Size of study (checking for possible biases related to small size)
We will assess studies as follows: low risk of bias (more than or equal to 200 participants per treatment arm); high risk of bias (fewer than 50 participants per treatment arm); unclear risk of bias (50 to 199 participants per treatment arm).
Other sources of bias
We will state any important concerns about bias that are not addressed by the other domains in the tool. The judgement will be as follows: low risk of bias (the study appears to be free of other sources of bias); high risk of bias (at least one important risk of bias due to problems not covered elsewhere in the criteria above); unclear risk of bias.
Measures of treatment effect
We will carry out statistical analysis of treatment effects using the Review Manager software (RevMan 2012) where two or more studies investigate the same outcome.
For dichotomous data, we will present results as summary risk ratio (RR) and 95% confidence interval (95% CI). Where possible, we will calculate numbers needed to treat to benefit (NNTB) or numbers needed to treat to harm (NNTH), together with 95% CIs. For continuous data, we will use the mean difference (MD) and 95% CI for similar outcome measures. We will report individual study results if pooling of data is not possible.
Unit of analysis issues
We will describe special issues in the analysis of studies with non-standard designs.
Dealing with missing data
If some data are not reported or not clearly reported for some outcomes or groups, we will attempt to contact the study authors for further information.
We will conduct an intention-to-treat (ITT) analysis to estimate whether the intervention effect is biased if some participants are excluded from analysis in the randomized trials or they are lost to follow-up. We will analyze available data on all participants in each arm, regardless of what happened subsequently (Newell 1992).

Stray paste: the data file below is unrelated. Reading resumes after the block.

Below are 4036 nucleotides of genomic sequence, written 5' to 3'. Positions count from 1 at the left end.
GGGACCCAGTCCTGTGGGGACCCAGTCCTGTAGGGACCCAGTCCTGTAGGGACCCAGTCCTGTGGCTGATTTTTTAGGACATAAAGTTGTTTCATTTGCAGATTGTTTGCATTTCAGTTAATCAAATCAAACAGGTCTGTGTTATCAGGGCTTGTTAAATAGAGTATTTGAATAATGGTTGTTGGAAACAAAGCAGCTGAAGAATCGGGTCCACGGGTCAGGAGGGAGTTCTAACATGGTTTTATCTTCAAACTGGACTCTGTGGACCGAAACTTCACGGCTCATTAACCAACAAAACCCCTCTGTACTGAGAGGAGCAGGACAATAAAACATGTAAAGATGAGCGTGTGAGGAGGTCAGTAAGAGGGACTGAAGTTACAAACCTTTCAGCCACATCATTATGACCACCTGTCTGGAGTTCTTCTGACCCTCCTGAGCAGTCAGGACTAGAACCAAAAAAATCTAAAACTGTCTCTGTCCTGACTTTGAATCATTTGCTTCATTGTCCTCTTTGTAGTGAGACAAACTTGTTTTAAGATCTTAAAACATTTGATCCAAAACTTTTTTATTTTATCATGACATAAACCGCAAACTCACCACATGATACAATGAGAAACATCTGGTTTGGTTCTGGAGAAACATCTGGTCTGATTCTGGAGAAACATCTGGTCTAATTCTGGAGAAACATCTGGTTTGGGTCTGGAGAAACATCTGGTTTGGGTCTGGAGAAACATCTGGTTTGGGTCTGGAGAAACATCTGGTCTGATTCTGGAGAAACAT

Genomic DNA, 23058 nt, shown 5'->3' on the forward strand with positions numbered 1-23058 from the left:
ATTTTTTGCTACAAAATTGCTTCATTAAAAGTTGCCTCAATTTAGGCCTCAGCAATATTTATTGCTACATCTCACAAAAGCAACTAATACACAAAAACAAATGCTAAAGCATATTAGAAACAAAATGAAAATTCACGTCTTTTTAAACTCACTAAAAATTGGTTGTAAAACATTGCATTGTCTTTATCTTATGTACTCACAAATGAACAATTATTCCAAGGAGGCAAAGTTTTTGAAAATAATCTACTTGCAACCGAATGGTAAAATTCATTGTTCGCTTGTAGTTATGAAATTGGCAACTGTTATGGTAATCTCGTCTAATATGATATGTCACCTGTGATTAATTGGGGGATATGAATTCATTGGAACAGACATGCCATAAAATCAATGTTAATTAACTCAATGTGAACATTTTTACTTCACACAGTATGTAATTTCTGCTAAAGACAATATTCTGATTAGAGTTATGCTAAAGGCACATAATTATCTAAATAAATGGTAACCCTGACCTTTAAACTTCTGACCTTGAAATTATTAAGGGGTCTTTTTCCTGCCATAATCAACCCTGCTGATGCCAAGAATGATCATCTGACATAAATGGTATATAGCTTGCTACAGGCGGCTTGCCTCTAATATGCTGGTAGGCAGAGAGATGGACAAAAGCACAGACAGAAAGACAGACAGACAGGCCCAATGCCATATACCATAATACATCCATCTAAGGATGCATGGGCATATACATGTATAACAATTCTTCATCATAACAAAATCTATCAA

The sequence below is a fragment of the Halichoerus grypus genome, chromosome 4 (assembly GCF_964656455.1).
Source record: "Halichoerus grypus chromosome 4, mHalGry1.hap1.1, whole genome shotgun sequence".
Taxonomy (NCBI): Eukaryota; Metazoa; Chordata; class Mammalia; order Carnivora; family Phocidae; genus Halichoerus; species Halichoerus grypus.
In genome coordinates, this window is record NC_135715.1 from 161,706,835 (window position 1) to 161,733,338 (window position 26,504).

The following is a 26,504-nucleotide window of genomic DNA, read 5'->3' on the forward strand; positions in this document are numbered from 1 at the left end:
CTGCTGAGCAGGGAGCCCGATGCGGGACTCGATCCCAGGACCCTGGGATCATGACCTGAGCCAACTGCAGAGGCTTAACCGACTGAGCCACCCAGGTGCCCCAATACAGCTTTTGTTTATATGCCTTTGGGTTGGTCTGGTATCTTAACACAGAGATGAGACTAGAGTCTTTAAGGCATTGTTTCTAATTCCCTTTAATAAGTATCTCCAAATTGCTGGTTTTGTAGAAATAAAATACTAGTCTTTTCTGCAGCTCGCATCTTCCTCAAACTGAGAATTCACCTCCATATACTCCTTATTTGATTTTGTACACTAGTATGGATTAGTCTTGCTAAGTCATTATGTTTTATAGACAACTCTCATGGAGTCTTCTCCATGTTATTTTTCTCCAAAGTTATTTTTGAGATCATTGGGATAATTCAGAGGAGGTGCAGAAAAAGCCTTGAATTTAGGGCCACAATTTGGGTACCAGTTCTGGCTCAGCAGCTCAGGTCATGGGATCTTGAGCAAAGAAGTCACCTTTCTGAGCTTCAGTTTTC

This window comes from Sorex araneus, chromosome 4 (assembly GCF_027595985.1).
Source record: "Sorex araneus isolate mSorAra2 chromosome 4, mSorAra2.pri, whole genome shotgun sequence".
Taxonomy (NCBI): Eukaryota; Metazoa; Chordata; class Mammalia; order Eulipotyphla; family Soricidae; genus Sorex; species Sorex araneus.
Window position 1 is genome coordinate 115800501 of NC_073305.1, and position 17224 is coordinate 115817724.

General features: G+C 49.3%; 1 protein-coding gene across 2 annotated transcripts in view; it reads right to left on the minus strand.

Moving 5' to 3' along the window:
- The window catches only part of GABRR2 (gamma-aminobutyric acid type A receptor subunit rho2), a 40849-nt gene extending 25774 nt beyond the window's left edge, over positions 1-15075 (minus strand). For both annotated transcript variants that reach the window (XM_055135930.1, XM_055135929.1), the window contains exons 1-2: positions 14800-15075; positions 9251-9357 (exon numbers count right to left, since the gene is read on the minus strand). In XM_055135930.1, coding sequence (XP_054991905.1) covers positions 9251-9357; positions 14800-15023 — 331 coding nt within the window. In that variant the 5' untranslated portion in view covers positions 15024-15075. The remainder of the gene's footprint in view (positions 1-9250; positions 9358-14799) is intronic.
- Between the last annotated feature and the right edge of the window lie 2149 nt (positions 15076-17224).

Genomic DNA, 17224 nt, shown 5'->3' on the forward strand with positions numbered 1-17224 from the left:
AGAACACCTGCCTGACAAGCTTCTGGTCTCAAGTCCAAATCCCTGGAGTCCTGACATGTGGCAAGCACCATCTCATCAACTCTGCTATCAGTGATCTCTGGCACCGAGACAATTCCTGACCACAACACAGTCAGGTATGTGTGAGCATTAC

We will use the baseline observation carried forward (BOCF) approach to avoid the analgesic effect calculation of the original intervention being affected by the effect of remedication. After remedication, pain intensity will be reverted to its initial value and pain relief will become zero for all subsequent time points (Moore 2005).
Assessment of heterogeneity
We will use the I
Assessment of reporting biases
The methods of assessing the risk of reporting bias are described above in 'Selective reporting (checking for possible reporting bias)' (Assessment of risk of bias in included studies). When reporting bias is suspected, we will perform a sensitivity analysis to explore whether the related studies cause severe bias. We will use funnel plots to explore publication bias (Higgins 2011).
We will use a fixed-effect model to conduct meta-analysis if data are homogeneous, otherwise we will use a random-effects model. Where the data are unsuitable for meta-analysis, we will attempt to describe the findings of multiple studies separately.
Subgroup analysis and investigation of heterogeneity
We will take into consideration several potential sources of heterogeneity. Firstly, the types and doses of analgesics applied in each intervention will not be standardized between studies. Secondly, peripheral nerve blocks may be administered as single-shot or continuous doses, and continuous peripheral nerve blocks increase the duration of the analgesic effect beyond that of single-shot peripheral nerve blocks. Thirdly, applying the intervention to different locations, such as femoral nerve block only, or combining a femoral with a sciatic or obturator nerve block, may have different analgesic effects. Therefore, if there is sufficient information (a minimum of two studies and 200 participants) (Moore 1998) we will carry out subgroup analysis to check whether these differences affect the results.
We will perform sensitivity analyses to explore the effect of quality score (two versus three or more) and trial size (39 or fewer versus 40 or more per treatment arm) for important outcomes in the review.
The authors wish to thank Dr. Annette Swinkels and Miss Yi-jing Lu for their helpful suggestions on this protocol.
Appendix 1. Search strategy for MEDLINE (via Ovid)
1. randomized controlled trial.pt.
2. controlled clinical trial.pt.
5. clinical trials as topic.sh.
8. 1 or 2 or 3 or 4 or 5 or 6 or 7
9. exp animals/ not humans.sh.
10. 8 not 9
11. exp arthroplasty, replacement, knee/
12. exp knee prosthesis/
13. exp anterior cruciate ligament reconstruction/
15. 11 or 12 or 13 or 14 or 15
16. exp pain, postoperative/
17. exp analgesia/
18. exp pain management/
19. exp analgesia, patient-controlled/
20. ((postoperat* or post-operat* or "after operat*" or "follow* operat*" or postsurg* or post-surg* or "after surg*" or "follow* surg*") abj6 (pain* or analgesi*)).mp.
21. 17 or 18 or 19 or 20 or 21
22. exp nerve block/
23. ("nerve adj3 block*" or chemodenervation or "chemical adj1 neurolys?s").mp.
24. 23 or 24
25. 10 AND 16 AND 22 AND 25
Contributions of authors
Jin Xu wrote the protocol. Xue-mei Chen and Chen-kai Ma designed the search strategy. Xiang-rui Wang conceived and provided general advice on the protocol.
Declarations of interest